In the vastly overrated 1998 book Easy Riders, Raging Bulls, author Peter Biskind puts the blame for Hollywood's blockbuster mentality at least partially on Steven Spielberg's box-office success with this adaptation of Peter Benchley's bestselling novel, Jaws. But you can't blame Spielberg for making a terrific movie, which Jaws definitely is. The story of a Long Island town whose summer tourist business is suddenly threatened by great-white-shark attacks on humans bypasses the potboiler trappings of Benchley's book and goes straight for the jugular with beautifully crafted, crowd-pleasing sequences of action and suspense supported by a trio of terrific performances by Roy Scheider (as the local sheriff), Richard Dreyfuss (as a shark specialist), and particularly Robert Shaw (as the old fisherman who offers to hunt the shark down). The sequences on Shaw's boat--as the three of them realize that in fact the shark is hunting them--are what entertaining moviemaking is all about. It's odd that the cornerstone of the new edition is a 10-year-old documentary. Shot for the laserdisc release (the unofficial 20th anniversary edition), the 2-hour "The Making of Jaws" is an excellent telling of how this film was made and became the top grossing film (and launched the career of extras filmmaker Laurent Bouzereau). An hour-long edited version appeared on the 25th anniversary DVD. Here's what else different from the 25th anniversary DVD: an interesting a 9-minute vintage featurette shot for British TV that has never been seen in the States; a few additions to the extensive "Jaws Archives" (production stills, storyboards and the like), and a few new fragments in the deleted scene roll. The image is the same excellent transfer as before but this time you can get the DTS and Dolby sound on the same disc plus a nice 60-page photo journal. A seaworthy set but hardly worth trading in your old DVD. --Doug Thomas, Amazon.com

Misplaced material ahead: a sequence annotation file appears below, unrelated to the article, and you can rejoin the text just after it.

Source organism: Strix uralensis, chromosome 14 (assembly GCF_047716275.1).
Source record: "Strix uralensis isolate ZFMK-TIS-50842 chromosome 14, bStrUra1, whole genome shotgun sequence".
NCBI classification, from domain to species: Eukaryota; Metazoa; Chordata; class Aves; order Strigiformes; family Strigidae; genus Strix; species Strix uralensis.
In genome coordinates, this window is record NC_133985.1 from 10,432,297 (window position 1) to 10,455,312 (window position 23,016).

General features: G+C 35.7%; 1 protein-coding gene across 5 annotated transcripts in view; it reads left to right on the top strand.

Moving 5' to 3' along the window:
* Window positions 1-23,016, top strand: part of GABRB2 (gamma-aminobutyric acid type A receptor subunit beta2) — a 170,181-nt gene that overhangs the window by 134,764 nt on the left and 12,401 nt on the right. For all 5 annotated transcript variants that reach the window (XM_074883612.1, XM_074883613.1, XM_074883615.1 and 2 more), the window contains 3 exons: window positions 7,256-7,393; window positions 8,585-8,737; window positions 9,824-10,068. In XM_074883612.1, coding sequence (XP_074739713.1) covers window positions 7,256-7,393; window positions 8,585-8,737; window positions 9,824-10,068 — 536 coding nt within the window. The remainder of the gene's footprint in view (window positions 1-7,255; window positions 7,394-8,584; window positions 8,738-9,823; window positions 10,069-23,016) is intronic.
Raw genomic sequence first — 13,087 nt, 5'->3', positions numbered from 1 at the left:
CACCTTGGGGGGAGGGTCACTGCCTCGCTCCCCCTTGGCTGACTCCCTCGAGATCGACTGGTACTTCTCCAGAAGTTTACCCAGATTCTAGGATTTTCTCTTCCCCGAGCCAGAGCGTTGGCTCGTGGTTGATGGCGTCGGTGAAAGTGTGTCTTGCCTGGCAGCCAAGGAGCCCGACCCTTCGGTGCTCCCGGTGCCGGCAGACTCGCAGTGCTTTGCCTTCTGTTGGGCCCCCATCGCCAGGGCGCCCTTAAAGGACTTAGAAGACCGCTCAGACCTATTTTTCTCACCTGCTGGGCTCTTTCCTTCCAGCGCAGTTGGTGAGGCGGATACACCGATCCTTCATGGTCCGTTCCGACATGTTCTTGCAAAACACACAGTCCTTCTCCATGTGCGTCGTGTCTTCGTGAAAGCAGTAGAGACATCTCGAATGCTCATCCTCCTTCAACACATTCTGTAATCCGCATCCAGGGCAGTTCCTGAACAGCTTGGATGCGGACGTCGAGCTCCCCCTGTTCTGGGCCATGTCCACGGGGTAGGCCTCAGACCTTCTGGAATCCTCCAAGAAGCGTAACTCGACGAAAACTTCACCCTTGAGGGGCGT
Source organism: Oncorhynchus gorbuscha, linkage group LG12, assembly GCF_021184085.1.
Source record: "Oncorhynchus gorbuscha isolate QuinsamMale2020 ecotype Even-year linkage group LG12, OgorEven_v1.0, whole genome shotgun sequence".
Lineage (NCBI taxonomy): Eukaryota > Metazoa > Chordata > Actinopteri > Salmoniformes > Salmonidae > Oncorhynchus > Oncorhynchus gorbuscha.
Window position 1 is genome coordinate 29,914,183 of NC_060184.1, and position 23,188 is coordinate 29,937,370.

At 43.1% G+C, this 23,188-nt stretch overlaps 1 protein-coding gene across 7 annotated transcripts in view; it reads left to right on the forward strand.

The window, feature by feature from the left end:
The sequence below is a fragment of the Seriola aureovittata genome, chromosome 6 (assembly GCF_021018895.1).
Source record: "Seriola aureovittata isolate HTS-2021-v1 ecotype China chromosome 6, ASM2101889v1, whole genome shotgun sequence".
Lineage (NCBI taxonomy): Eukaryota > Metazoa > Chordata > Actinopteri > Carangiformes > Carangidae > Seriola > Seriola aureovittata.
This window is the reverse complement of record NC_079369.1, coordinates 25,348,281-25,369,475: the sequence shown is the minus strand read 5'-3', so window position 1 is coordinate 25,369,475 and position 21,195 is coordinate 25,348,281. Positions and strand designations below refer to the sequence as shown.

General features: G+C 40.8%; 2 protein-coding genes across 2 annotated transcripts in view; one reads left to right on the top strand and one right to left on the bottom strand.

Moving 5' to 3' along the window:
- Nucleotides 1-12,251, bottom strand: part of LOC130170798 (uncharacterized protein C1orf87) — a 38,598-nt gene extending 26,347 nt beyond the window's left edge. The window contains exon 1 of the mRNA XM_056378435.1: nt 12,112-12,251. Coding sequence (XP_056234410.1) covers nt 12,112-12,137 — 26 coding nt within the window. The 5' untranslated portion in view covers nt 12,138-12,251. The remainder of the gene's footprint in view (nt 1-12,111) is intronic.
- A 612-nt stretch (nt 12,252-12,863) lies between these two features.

Available for the first time on DVD! 'Down And Out In Beverly Hills' is a remake of Jean Renoir's magnificent film 'Boudu Saved from Drowning' (Boudu sauv des eaux). Bette Midler and Richard Dreyfuss star as Barbara and Dave Whiteman a nouveau riche Beverly Hills couple whose entire household is turned upside down with one act of uncharacteristic generosity. On a typically sunny afternoon Dave spies Jerry (Nick Nolte) a homeless man attempting to drown himself in their swimmi